I once believed there to be a string of tidy monuments noting those place where the structures of regional integration were fashioned, like the Stations of the Cross along Jerusalem’s Via Dolorosa, noting such events as when Jesus fell to a knee or wiped his (most likely brown) skin. It turns out Lisbon was something of a highpoint with it’s little plaque to the Lisbon Treaty. It was all down hill from there. Alas, the pilgrim of human organization will few markers on their journey—just plenty of elitist and far removed places. Maybe Raj and the geographer were right: just what was the point of surveying these forgotten sites? I sighed before leaving the conference centre.
On the way back toward Kuta I pulled over to a vacant section of beach—save for a pair of fisherman cooking their catch over a grill. My bag was back at the guesthouse and what a joy it was to walk on sand so light and careless, unburdened by the weight of your possessions on your back. I sat down with the fishermen on the beach. Nobody said a word and it was quiet but for the crackling wood and sizzling fish and the smoke wafted upwards in spirals to the vast full moon strutting into the scene as the sun drowned her last red and purple rays into the sea.
I rode back to the guesthouse in the breezy warm night. The Malaysian family had kicked things off: playing music, dancing, and generally having a good time. I reckoned it very fitting that I join them. The two youngest, one male, the other female, of what turned out to be a large extended family, spoke the best English. The girl was shy, always adjusting her hair, and was fond of describing everything about her life as ‘boring.’ The guy fancied himself as something of a magician, and read my fortune. While the rest of their family drank and danced, the magician separated the face cards from the rest of the pack and dealt four onto the table.
“You ready?” he asked.
“Let’s see it.”
He flipped over the first card: the jack of clubs. He widened his eyes for effect.
“You were once in love, but now alone.”
I turned up an eyebrow, “Isn’t every traveller alone? Haven’t all of us been in love?”
“So, true no?”
“As true for me, as everybody else.”
Peering over her glasses, the cute and bookish girl said, “I believe there is a truth to these games.”
He flipped over the second card: the queen of clubs; and held up his palms as muslims do during prayer. “She was your only love?”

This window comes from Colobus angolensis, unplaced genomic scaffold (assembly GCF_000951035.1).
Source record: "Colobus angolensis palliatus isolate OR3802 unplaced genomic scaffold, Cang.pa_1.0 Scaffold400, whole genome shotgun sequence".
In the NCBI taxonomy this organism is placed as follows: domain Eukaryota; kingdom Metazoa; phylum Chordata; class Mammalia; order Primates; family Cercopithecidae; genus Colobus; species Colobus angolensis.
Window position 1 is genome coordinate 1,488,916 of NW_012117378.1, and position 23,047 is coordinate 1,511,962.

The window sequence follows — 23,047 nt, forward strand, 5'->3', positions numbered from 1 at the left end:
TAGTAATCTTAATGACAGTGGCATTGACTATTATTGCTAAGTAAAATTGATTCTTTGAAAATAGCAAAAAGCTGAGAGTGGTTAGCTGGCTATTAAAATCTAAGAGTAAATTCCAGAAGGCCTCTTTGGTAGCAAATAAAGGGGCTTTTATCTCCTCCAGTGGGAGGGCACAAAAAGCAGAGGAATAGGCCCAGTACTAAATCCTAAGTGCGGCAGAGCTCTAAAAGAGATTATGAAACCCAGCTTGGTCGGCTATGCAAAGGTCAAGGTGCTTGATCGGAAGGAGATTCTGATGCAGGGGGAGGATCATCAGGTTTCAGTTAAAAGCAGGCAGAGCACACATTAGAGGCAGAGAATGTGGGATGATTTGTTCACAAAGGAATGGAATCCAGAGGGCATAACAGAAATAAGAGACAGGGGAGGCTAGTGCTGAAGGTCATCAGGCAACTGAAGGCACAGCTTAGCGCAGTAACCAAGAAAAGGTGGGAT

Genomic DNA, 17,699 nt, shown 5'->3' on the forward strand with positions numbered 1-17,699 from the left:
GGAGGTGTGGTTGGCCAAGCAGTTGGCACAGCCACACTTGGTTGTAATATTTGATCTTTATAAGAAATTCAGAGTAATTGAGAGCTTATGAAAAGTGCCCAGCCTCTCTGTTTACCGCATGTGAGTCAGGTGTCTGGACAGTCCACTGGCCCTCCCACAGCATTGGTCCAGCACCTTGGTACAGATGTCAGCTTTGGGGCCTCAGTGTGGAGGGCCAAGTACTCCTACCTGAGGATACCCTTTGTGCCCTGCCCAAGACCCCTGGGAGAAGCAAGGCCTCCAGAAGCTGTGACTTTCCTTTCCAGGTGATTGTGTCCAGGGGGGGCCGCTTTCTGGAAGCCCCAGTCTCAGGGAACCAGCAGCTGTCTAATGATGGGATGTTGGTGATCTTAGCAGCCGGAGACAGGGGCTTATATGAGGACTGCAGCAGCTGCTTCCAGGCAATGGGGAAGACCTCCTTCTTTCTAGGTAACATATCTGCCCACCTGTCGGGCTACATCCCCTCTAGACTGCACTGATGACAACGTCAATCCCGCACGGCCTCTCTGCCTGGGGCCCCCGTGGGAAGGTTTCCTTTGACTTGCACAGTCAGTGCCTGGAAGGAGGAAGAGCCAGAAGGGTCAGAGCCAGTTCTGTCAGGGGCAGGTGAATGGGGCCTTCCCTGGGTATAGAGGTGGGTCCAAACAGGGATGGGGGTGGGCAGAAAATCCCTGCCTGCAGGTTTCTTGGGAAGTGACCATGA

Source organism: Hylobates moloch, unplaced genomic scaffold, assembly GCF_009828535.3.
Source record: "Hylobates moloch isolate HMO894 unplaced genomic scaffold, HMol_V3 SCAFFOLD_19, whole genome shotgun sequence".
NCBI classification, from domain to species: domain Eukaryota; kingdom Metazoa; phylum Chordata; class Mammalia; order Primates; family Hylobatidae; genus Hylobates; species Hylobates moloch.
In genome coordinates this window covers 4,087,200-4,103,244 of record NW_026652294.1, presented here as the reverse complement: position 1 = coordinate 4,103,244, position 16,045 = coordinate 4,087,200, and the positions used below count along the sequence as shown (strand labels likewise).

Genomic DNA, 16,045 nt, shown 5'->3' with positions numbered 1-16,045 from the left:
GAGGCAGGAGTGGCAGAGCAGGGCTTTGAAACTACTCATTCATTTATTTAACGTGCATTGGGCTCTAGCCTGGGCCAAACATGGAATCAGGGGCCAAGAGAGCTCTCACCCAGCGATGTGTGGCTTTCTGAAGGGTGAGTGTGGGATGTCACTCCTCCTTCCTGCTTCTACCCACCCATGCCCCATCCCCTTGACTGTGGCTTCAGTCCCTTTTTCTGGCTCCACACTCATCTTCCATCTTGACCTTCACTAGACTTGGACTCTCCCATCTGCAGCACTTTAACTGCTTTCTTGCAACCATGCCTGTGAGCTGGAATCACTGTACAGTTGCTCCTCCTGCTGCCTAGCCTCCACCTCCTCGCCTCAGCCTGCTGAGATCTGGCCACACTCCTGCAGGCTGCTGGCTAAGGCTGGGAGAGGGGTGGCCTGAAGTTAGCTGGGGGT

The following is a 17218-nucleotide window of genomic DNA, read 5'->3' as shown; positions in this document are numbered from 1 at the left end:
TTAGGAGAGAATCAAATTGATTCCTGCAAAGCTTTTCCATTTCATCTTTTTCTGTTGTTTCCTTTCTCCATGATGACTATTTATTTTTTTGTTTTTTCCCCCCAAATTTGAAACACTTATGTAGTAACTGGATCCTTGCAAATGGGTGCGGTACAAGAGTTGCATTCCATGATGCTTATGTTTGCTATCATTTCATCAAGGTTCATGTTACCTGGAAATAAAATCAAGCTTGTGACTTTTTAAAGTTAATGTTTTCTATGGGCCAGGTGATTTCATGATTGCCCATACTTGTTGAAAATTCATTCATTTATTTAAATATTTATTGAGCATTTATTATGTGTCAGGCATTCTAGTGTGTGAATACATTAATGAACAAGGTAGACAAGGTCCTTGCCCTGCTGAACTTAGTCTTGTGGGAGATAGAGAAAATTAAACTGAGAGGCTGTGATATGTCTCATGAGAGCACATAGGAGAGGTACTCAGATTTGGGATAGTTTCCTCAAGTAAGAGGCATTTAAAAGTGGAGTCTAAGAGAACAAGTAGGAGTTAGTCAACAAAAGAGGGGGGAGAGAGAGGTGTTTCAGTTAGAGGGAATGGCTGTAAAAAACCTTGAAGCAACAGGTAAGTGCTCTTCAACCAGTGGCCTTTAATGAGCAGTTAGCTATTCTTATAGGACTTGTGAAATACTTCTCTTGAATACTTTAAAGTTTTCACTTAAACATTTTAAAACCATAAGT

“Fairly common, I think, for someone my age.”
“Still—it is true,” he replied. His cousin laughed behind a lock of hair that she held above her upper lip like a moustache.
He flipped over the third card: the jack of hearts. “Ah, you’re running away from her.”
“I think your cards need a bit of tuning. Not every traveller is running away from something, some of us are running toward something.”
The final card came up the king of hearts, “Ah—lucky,” he said, “you will find another girl.”
“I think you’re right.”
I left Bali the next day. Bangkok was on my mind, but I decided to make a short stop in Kota Kinabalu on the Borneo side of Malaysia to climb Mount Kinabalu, which leads me to two pieces of advice. First, only carry what you’re willing to carry up a mountain, that way you’ll be ready for anything. Second, and this comes from China, when I asked a hostel-owner whether his place was better than a rival hostel down the road, he replied:
The first thing I did when I came down the mountain was check my email in a quiet little café near the sea in Kota Kinabalu. My eyes popped when a chat window appeared in the corner with a simple message:
Raj: Hi There? How are you? And where are you now?
It’s him, after all these months, he’s right here, I can almost reach him. Of all the things I felt and wanted to say, I had to come up with something innocuous, to keep pretending like I don’t remember.
Me: Hey Raj, I rented a bike and am booting around the island of Bali today.
Raj: Great. I think that Bali is the most beautiful resort in the world as there is some form of magic in the air. I speak fluent Indonesian.
Me: I’m sure that comes in handy… are you still in Bangkok? When is a good time to come?
Raj: One of my partners is the son of the Richest man in Indonesia, I am godfather to his son and 2nd daughter.
Does he ever stop?
Me: That’s wonderful
Raj: Yes, I am in Bangkok
Me: That’s better. Do you still have that bracelet in a safe place? I’m looking forward to getting it back.
Raj: In the toilet. Is that safe enough? Ha. Yes, it is safe. That piece of coconut husk.
Me: You can’t put a price on everything
Raj: Just teasing. Learn to relax. I do not agree with your email about the world, by the way.
Me: I didn’t think you would.
Raj: You have a lot to learn.
Me: What do I need to learn about?
Raj: About life and people.
Me: I think we all have something to learn about life and people.
That’s all I had to say. I signed-out and we never communicated again. Online.
The next day, I flew back to Bangkok.